Economic Stimulus Fading for ConsumersBy Reuters - | Posted 2008-08-29 Print
The unexpectedly weak income and spending data combined with a jump in oil prices and disappointing earnings to drive stock prices down. In late morning, the blue chip Dow Jones industrial average was off more than 1 percent. Prices for U.S. government bonds, which react negatively to inflation, moved lower, while the dollar held steady versus the euro but slipped against the yen.
"With the tax refund effect on spending now more or less over, we think the worst is yet to come for consumers," said Ian Shepherdson, an economist with High Frequency Economics in Valhalla, New York.
The government issued $13.7 billion stimulus checks to U.S. households last month -- about half of the amount sent out in June. By the end of July, $90 billion had been delivered as part of the effort to put an extra $107 billion in consumers' hands this year.
Consumer prices rose by a sharp 0.6 percent last month, pushing the year-on-year rise in the personal consumption expenditures price index up to 4.5 percent, the highest since February 1991.
Much of the increase was due to fast rising food and energy prices. But even with those costs stripped out, prices gained 0.3 percent from June and were up 2.4 percent over the past year, the biggest annual gain since February 2007.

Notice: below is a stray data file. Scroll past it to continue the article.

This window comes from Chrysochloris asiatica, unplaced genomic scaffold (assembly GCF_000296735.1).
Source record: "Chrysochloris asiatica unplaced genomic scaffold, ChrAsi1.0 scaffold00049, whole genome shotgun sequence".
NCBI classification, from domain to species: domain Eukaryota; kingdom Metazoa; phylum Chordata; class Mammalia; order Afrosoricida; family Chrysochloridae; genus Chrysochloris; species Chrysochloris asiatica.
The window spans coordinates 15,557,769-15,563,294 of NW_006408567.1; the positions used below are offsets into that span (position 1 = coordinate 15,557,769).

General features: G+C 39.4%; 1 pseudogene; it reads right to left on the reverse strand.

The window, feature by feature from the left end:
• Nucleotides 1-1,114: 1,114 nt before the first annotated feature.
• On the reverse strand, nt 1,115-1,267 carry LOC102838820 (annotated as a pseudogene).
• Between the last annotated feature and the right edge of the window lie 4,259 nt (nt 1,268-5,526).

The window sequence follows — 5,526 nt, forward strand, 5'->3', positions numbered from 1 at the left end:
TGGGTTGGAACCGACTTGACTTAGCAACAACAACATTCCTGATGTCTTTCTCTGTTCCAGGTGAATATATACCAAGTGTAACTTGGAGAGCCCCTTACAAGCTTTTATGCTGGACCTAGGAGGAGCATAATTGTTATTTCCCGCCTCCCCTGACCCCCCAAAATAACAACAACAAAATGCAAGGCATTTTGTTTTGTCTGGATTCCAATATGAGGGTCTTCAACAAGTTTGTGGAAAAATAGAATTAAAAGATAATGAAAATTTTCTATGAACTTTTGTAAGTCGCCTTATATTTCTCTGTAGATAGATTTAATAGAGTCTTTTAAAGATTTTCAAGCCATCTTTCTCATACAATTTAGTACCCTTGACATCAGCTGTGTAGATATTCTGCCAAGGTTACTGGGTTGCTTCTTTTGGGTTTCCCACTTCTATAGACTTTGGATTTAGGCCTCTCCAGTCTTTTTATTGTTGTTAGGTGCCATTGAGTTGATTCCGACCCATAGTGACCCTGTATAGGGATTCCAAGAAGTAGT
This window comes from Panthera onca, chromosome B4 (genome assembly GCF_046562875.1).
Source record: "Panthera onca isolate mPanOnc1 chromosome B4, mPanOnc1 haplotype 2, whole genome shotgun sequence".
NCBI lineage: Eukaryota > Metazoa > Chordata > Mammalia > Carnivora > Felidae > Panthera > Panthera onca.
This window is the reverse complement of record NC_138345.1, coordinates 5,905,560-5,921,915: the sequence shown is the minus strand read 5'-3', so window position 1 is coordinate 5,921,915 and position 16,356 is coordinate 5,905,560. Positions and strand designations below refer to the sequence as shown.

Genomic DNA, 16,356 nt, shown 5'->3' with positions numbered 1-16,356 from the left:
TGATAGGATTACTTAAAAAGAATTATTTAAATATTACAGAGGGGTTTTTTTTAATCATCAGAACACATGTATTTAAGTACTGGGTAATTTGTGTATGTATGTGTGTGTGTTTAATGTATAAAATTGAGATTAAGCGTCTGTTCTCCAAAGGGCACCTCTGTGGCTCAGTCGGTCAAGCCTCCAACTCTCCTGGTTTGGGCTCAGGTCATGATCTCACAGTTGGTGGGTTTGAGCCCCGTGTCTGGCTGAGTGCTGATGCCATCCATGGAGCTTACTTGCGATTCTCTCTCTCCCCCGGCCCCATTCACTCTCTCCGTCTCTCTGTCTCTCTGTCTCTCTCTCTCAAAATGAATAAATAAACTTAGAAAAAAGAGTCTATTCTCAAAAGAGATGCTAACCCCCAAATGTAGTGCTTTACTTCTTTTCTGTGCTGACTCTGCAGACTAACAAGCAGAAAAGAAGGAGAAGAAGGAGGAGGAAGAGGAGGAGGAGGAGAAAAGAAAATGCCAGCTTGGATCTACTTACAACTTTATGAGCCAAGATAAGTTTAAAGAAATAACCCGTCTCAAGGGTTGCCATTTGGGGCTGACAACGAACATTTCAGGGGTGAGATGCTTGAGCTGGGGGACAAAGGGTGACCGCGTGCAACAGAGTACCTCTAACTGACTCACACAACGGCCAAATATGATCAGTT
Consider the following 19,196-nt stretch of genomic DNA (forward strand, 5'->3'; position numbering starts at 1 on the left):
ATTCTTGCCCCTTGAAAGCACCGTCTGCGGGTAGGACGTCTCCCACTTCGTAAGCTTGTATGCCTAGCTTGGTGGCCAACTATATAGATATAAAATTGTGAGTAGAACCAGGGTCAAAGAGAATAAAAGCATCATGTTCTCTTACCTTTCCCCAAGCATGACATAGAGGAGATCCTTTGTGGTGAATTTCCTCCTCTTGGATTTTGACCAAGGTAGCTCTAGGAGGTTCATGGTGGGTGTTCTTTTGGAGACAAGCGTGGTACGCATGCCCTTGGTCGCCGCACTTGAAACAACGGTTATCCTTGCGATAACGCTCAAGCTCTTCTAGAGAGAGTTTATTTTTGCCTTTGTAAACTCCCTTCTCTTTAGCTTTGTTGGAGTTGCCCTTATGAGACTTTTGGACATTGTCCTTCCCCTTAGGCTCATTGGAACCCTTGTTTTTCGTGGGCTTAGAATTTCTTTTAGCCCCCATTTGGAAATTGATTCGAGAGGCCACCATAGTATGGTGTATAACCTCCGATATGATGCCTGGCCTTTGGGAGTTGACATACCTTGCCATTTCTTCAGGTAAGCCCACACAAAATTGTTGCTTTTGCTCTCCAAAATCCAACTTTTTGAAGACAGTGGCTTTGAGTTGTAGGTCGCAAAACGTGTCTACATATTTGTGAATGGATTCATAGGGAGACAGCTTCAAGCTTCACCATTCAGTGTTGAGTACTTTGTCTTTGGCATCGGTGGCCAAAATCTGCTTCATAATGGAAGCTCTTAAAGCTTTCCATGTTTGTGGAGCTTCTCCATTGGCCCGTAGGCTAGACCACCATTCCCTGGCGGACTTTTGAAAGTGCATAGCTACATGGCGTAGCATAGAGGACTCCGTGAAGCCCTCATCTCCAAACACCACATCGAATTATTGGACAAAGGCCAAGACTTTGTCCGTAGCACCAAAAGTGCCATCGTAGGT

Other reports showed that business activity in the Midwest expanded in August at a stronger rate than expected as new orders jumped, while New York City's economy shrank for a third straight month.
The Institute for Supply Management-Chicago business barometer surged to 57.9 in August from 50.8 in July. Economists had forecast the index at 50.0, straddling the line between expansion and contraction.
Separately, the National Association of Purchasing Management-New York said its index of current business conditions rose to 45.3 in August from 38.5 in July.
The reports showed business managers continued to face stiff production costs.
While fast-rising food and energy prices have taken a big toll on U.S. consumers and businesses, a big drop in the price of oil since a record high reached last month could soon offer a wave of relief.
(Additional reporting by Burton Frierson and Pedro Nicolaci da Costa in New York and Ros Krasny in Chicago; Editing by James Dalgleish)
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